Advertisement

Activity concentration and annual effective dose estimation of 210Pb, 40K and 137Cs in soils of southern Algeria

  • M. Nadri
  • M. R. TanhaEmail author
  • C. Hoeschen
  • C. Khiari
  • A. Ioannidou
Original Paper

Abstract

Sixteen soil samples with depth ranging from 0 to 2 cm were collected from the Sahara region near the locations where in the early 1960s France conducted a series of aboveground and underground nuclear tests in the south of Algeria. The 210Pb activity concentration in soil samples ranged between 0.6 and 62 Bq kg−1, the 40K activity ranged between 77 and 300 Bq kg−1, and the 137Cs activity ranged between 0.2 and 4 Bq kg−1. The annual effective dose of 137Cs and 40K was calculated between ~ 0.3 and 7.5 and ~ 34 and 136 µSv a−1 with an average of 3.72 and 74.68 µSv a−1, respectively. At some sampling points, the annual effective dose crosses the limit proposed by International Atomic Energy Agency and other international standards. To reduce the exposure of public to high level of dose in the area, some recommendations are proposed at the end of this study.

Keywords

Environmental radioactivity French nuclear tests Environmental radioactivity Annual dose Sahara Algeria 

Notes

Acknowledgements

The authors are grateful to the offered support by the Department of Nuclear and elementary particle physics of the Aristotle University of Thessaloniki Greece, Institute for Radioecology and Radiation Protection (IRS) of the Leibniz University of Hannover Germany. This work was supported by the ENS (Ecole Normale Supèrieure) for M. NADRI PhD.

Compliance with ethical standards

Conflict of interests

The authors declare that there exists no conflict of interest.

References

  1. Baggoura B, Noureddine A, Benkrid M (1998) Level of natural and artificial radioactivity in Algeria. Appl Radiat Isot 49:867–873CrossRefGoogle Scholar
  2. BBC (2010) Saharan states to open joint military headquarters. BBC, SaharaGoogle Scholar
  3. Bunzl K, Schimmack W, Zelles L, Albers BP (2000) Spatial variability of the vertical migration of fallout 137 Cs in the soil of a pasture, and consequences for long-term predictions. Radiat Environ Biophys 39:197–205.  https://doi.org/10.1007/s004110000062 CrossRefGoogle Scholar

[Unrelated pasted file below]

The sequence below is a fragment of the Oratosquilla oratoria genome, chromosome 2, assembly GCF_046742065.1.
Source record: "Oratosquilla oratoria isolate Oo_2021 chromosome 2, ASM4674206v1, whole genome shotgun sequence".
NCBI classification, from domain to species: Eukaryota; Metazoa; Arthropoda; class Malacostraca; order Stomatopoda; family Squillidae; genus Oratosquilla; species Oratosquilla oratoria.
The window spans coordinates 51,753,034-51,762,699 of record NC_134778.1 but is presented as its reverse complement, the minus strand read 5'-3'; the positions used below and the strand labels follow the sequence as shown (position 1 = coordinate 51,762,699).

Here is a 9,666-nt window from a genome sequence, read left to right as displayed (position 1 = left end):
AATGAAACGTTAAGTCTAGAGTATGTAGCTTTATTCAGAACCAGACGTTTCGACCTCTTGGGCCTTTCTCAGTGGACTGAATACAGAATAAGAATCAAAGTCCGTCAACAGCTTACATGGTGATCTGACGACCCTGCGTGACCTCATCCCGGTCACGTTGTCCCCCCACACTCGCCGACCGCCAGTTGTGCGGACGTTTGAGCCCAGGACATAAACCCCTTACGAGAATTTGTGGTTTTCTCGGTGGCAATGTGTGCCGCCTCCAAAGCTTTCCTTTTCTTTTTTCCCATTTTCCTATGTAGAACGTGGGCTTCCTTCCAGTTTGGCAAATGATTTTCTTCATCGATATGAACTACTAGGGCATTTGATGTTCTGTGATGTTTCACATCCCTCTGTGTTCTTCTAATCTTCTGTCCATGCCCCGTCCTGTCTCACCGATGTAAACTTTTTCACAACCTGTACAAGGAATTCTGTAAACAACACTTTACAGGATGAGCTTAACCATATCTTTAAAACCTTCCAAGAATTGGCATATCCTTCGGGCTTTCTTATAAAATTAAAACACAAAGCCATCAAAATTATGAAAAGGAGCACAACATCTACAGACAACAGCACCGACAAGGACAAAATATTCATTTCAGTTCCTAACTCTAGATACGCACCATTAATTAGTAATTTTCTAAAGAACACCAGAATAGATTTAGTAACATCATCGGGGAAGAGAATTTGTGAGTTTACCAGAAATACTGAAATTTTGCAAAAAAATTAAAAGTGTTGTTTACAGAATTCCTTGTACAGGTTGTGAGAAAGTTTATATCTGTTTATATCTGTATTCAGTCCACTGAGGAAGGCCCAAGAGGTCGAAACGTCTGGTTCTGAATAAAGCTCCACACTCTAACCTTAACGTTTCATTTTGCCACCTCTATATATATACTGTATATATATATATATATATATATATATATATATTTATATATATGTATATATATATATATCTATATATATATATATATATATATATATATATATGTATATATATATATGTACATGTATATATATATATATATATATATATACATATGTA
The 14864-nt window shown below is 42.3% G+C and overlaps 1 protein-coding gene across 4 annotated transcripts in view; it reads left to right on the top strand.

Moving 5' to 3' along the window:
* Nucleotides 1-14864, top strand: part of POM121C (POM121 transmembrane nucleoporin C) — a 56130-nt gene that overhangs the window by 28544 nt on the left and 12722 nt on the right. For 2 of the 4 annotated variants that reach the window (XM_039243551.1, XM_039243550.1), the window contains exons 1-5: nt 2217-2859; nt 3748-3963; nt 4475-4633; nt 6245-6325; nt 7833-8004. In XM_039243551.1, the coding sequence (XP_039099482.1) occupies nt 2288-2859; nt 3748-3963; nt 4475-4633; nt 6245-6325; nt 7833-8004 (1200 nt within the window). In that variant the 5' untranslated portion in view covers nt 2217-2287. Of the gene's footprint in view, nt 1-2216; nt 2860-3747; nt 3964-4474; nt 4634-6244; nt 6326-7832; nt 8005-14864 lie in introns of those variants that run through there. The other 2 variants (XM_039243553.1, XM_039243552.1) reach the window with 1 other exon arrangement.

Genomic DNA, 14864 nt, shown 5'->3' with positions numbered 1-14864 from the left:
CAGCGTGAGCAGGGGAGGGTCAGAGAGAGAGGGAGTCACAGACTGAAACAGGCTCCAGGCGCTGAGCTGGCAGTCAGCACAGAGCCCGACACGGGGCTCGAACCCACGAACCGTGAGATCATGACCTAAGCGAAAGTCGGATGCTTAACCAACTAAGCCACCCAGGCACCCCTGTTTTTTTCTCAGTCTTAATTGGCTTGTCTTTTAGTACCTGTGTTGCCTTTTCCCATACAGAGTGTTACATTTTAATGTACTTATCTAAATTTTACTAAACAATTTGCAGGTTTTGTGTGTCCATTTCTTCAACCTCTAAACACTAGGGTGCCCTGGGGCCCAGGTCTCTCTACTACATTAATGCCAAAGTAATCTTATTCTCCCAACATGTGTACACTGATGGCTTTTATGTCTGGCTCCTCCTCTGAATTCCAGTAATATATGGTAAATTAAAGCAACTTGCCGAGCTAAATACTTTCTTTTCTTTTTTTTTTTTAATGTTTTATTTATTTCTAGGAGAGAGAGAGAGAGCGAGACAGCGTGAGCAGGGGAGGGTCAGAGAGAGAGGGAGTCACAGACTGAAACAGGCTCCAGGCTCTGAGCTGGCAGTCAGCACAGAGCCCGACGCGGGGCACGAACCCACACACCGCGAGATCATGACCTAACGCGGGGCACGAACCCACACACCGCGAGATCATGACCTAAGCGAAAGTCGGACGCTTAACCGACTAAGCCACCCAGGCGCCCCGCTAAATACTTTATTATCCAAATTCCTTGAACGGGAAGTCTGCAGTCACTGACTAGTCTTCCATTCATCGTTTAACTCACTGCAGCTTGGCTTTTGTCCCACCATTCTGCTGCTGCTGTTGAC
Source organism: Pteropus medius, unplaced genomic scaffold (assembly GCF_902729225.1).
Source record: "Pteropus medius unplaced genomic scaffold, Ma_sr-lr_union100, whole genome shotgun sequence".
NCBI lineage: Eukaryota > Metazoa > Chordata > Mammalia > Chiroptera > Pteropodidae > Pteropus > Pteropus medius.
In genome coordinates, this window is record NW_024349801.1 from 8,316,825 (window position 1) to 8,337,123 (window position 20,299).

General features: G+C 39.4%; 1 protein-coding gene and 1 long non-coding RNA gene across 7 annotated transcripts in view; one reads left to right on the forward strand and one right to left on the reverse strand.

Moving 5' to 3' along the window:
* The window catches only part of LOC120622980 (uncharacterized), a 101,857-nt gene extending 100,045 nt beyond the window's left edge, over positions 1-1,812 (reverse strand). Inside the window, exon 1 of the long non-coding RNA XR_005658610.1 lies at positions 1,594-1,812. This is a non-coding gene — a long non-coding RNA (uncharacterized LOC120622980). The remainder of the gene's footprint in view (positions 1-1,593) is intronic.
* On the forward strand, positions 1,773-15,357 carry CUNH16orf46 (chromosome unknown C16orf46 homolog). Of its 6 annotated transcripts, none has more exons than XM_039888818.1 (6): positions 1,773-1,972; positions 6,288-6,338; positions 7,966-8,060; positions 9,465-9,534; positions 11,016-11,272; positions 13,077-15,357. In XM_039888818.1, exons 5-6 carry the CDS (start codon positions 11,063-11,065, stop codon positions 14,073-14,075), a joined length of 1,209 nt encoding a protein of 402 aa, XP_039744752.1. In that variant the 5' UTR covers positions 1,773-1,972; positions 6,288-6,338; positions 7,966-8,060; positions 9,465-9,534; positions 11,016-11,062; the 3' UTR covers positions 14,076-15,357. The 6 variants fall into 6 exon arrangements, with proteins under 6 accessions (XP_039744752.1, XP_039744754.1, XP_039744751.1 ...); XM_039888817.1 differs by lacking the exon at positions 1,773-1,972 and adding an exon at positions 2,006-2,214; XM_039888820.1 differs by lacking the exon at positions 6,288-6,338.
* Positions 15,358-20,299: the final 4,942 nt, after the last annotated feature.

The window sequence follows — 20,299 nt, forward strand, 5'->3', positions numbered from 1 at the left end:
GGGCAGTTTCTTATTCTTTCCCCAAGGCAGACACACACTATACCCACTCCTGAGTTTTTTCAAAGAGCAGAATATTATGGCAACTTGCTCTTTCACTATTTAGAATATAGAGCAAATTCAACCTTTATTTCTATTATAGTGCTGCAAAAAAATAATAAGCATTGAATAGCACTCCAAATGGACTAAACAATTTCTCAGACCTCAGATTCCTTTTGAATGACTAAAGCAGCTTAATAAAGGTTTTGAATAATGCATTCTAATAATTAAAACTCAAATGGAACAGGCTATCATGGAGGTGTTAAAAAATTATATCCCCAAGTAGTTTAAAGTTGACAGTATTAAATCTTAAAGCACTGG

4. Chennouf M (2016) Algeria files 730 complaints to compensate victims of Reggan nuclear tests. Echoroukonline, AlgeriaGoogle Scholar
  5. Dragovi S, Onjia A (2006) Classification of soil samples according to their geographic origin using gamma-ray spectrometry and principal component analysis. J Environ Radioact 89:150–158.  https://doi.org/10.1016/j.jenvrad.2006.05.002 CrossRefGoogle Scholar
  6. George C, levés de Renaud C, Jean-Michel LB, Alexis MP (1970) Carte géologique de l’Algérie. Adrar: Wilaya de la Saoura/Service géologique de l’Algérie; maquette exécutée par. Service géologique de l’Algérie, AlgeriaGoogle Scholar
  7. Ghosh D, Deb A, Bera S, Sengupta R, Patra KK (2008) Measurement of natural radioactivity in chemical fertilizer and agricultural soil: evidence of high alpha activity. Environ Geochem Health 30:79–86.  https://doi.org/10.1007/s10653-007-9114-0 CrossRefGoogle Scholar
  8. Hunter P (2003) Extent of environmental contamination by naturally occurring radioactive material (NORM) and technological options for mitigation. Technical reports series, no. 419. International Atomic Energy Agency, ViennaGoogle Scholar
  9. IAEA (2005) Radiological conditions at the former French nuclear test sites in Algeria: preliminary assessment and recommendations. Radiological assessment reports series. International Atomic Energy Agency, ViennaGoogle Scholar